Simple, passive instruments have been developed for measuring the exposure of material specimens to vacuum ultraviolet (VUV) radiation from the Sun. Each instrument contains a silicon photodiode and a coulometer. The photocharge generated in the photodiode is stored in the coulometer. The accumulated electric charge measured by use of the coulometer is assumed to be proportional to the cumulative dose of VUV radiation expressed in such convenient units as equivalent Sun hours (ESH) [defined as the number of hours of exposure to sunlight at normal incidence]. Intended originally for use aboard spacecraft, these instruments could also be adapted to such terrestrial uses as monitoring the curing of ultraviolet-curable epoxies.

This Simple, Passive Instrument measures the dosage of ultraviolet light in the pass wavelength band of its filter.

Each instrument includes a photodiode and a coulometer assembly mounted on an interface plate (see figure). The photodiode assembly includes an aluminum housing that holds the photodiode, a poly (tetrafluoroehylene) cosine receptor, and a narrow-band optical filter. The cosine receptor ensures that the angular response of the instrument approximates the ideal angular response (proportional to the cosine of the angle of incidence). The filter is chosen to pass the ultraviolet wavelength of interest in a specific experiment.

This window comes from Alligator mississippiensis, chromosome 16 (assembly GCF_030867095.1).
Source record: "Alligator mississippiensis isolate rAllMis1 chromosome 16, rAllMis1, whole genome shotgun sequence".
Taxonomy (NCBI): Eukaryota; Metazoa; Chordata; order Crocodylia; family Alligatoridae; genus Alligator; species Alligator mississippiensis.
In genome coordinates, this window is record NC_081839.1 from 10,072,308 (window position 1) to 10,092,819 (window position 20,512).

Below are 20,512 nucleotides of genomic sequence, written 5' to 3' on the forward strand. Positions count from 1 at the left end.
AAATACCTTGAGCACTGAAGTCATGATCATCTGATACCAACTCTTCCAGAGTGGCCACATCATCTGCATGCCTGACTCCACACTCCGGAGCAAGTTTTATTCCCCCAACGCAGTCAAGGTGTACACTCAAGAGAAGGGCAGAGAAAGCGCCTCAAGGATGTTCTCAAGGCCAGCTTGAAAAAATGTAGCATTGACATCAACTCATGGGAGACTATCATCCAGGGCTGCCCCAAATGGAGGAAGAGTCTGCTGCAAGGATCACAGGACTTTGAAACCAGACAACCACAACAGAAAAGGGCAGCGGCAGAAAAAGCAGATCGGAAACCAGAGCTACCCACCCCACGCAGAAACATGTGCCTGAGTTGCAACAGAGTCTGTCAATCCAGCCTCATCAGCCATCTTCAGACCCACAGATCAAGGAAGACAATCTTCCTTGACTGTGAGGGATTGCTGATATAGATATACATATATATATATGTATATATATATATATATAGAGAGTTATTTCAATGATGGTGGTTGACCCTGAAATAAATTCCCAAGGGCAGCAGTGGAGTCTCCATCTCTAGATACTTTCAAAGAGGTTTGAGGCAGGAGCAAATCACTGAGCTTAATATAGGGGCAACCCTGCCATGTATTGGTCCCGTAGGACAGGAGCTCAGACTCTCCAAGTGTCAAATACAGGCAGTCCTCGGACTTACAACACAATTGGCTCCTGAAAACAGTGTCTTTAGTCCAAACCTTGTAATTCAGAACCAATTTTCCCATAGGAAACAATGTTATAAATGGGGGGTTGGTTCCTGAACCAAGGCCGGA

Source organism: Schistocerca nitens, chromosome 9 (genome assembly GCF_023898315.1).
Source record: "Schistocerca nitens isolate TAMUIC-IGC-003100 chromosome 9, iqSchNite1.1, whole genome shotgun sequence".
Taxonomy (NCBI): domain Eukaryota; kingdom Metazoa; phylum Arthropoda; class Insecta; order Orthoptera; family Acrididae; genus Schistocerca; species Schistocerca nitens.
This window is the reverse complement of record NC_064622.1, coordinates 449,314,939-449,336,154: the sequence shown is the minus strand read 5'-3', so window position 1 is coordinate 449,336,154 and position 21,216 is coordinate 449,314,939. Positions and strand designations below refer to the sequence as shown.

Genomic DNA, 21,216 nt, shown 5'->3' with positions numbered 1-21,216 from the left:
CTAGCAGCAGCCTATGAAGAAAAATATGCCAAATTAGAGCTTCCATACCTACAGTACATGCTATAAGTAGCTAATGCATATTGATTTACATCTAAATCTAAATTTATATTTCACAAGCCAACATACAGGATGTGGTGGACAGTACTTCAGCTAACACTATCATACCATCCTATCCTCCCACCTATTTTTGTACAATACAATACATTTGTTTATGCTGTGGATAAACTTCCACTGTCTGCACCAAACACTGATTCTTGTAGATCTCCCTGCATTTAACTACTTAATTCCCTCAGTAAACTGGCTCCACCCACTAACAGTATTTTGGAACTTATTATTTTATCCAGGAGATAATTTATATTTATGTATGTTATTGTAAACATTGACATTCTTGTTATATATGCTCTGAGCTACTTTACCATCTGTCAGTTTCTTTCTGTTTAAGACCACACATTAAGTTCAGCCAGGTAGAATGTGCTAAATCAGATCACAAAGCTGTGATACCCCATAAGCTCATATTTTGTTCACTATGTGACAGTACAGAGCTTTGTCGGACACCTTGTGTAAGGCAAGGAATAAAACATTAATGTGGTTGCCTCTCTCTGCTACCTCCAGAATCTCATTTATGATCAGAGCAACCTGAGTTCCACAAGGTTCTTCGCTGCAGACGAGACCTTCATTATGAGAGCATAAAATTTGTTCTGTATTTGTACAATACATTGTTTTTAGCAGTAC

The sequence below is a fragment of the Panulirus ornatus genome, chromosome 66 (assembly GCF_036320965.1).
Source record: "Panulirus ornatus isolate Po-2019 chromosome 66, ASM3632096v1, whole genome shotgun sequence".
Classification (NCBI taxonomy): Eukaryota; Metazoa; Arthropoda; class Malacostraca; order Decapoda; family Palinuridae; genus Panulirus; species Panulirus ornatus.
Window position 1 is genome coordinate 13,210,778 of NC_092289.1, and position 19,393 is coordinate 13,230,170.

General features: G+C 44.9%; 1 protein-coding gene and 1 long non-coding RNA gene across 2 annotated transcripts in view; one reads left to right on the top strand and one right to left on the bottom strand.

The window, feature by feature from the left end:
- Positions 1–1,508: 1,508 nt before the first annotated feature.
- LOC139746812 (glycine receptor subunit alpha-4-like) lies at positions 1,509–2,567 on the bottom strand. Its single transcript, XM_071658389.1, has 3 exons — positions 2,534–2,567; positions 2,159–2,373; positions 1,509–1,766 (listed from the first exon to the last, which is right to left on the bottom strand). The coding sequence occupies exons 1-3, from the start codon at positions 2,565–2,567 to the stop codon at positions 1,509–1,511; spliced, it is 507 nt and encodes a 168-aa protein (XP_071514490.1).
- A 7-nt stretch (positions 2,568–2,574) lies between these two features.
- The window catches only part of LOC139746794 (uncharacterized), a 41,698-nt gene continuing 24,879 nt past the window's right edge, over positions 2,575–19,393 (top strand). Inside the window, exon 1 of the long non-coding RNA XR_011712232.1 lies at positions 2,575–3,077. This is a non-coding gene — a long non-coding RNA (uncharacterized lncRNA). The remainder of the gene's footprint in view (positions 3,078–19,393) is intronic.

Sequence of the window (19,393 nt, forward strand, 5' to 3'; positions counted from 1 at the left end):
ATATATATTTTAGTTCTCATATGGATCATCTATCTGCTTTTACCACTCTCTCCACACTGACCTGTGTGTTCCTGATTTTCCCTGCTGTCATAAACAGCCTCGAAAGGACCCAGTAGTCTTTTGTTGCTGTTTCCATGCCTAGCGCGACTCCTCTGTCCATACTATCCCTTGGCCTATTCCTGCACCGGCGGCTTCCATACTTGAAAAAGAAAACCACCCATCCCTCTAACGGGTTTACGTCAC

The photodiode is electrically connected to the coulometer. The factor of proportionality between the charge stored in the coulometer and ultraviolet dosage (in units of ESH) is established, prior to use, in calibration experiments that involve the use of lamps and current sources traceable to the National Institute of Standards and Technology.

This work was done by Jason A. Vaughn of Marshall Space Flight Center and Perry Gray of Micro Craft, Inc. This invention is owned by NASA, and a patent application has been filed. For further information, contact Sammy Nabors, MSFC Commercialization Assistance Lead, at (256) 544-5226 or This email address is being protected from spambots. You need JavaScript enabled to view it. . Refer to MFS-31316-1.

NASA Tech Briefs Magazine

This article first appeared in the September, 2004 issue of NASA Tech Briefs Magazine.

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